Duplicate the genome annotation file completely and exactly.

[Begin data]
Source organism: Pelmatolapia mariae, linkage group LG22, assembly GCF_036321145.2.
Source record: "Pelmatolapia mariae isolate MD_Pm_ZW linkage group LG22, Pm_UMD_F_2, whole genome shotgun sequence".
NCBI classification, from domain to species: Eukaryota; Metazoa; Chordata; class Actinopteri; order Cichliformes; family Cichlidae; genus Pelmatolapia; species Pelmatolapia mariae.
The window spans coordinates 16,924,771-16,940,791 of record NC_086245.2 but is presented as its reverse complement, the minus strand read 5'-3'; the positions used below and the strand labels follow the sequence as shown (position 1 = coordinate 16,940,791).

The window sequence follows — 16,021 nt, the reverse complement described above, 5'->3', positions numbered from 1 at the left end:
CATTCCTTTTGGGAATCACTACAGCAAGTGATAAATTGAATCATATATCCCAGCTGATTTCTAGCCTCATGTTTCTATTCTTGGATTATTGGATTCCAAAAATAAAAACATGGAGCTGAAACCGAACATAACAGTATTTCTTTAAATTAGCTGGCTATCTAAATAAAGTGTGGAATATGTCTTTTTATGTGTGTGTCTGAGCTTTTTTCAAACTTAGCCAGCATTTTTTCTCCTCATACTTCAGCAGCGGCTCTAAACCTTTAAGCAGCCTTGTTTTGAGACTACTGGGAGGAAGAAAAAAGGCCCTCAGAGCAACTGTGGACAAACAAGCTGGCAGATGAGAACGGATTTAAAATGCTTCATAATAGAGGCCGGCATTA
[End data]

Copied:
Source organism: Pelmatolapia mariae, linkage group LG22, assembly GCF_036321145.2.
Source record: "Pelmatolapia mariae isolate MD_Pm_ZW linkage group LG22, Pm_UMD_F_2, whole genome shotgun sequence".
NCBI classification, from domain to species: Eukaryota; Metazoa; Chordata; class Actinopteri; order Cichliformes; family Cichlidae; genus Pelmatolapia; species Pelmatolapia mariae.
The window spans coordinates 16,924,771-16,940,791 of record NC_086245.2 but is presented as its reverse complement, the minus strand read 5'-3'; the positions used below and the strand labels follow the sequence as shown (position 1 = coordinate 16,940,791).

The window sequence follows — 16,021 nt, the reverse complement described above, 5'->3', positions numbered from 1 at the left end:
CATTCCTTTTGGGAATCACTACAGCAAGTGATAAATTGAATCATATATCCCAGCTGATTTCTAGCCTCATGTTTCTATTCTTGGATTATTGGATTCCAAAAATAAAAACATGGAGCTGAAACCGAACATAACAGTATTTCTTTAAATTAGCTGGCTATCTAAATAAAGTGTGGAATATGTCTTTTTATGTGTGTGTCTGAGCTTTTTTCAAACTTAGCCAGCATTTTTTCTCCTCATACTTCAGCAGCGGCTCTAAACCTTTAAGCAGCCTTGTTTTGAGACTACTGGGAGGAAGAAAAAAGGCCCTCAGAGCAACTGTGGACAAACAAGCTGGCAGATGAGAACGGATTTAAAATGCTTCATAATAGAGGCCGGCATTA